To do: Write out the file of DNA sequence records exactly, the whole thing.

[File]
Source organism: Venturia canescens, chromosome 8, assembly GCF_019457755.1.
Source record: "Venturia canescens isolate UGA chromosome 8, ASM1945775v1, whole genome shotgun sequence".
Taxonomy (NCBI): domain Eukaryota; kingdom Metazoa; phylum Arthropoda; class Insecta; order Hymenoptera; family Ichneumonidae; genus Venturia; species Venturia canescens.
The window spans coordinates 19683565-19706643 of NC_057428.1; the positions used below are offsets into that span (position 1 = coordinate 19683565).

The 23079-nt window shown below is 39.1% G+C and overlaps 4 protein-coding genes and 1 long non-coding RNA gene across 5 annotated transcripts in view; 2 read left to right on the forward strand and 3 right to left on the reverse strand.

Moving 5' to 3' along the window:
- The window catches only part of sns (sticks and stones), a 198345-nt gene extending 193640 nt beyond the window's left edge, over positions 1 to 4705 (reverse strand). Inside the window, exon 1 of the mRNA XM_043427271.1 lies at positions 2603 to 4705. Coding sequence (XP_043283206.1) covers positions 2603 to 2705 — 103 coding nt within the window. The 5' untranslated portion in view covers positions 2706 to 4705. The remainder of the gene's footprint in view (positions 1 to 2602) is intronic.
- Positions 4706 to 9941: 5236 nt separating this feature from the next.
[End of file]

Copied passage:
Source organism: Venturia canescens, chromosome 8, assembly GCF_019457755.1.
Source record: "Venturia canescens isolate UGA chromosome 8, ASM1945775v1, whole genome shotgun sequence".
Taxonomy (NCBI): domain Eukaryota; kingdom Metazoa; phylum Arthropoda; class Insecta; order Hymenoptera; family Ichneumonidae; genus Venturia; species Venturia canescens.
The window spans coordinates 19683565-19706643 of NC_057428.1; the positions used below are offsets into that span (position 1 = coordinate 19683565).

The 23079-nt window shown below is 39.1% G+C and overlaps 4 protein-coding genes and 1 long non-coding RNA gene across 5 annotated transcripts in view; 2 read left to right on the forward strand and 3 right to left on the reverse strand.

Moving 5' to 3' along the window:
- The window catches only part of sns (sticks and stones), a 198345-nt gene extending 193640 nt beyond the window's left edge, over positions 1 to 4705 (reverse strand). Inside the window, exon 1 of the mRNA XM_043427271.1 lies at positions 2603 to 4705. Coding sequence (XP_043283206.1) covers positions 2603 to 2705 — 103 coding nt within the window. The 5' untranslated portion in view covers positions 2706 to 4705. The remainder of the gene's footprint in view (positions 1 to 2602) is intronic.
- Positions 4706 to 9941: 5236 nt separating this feature from the next.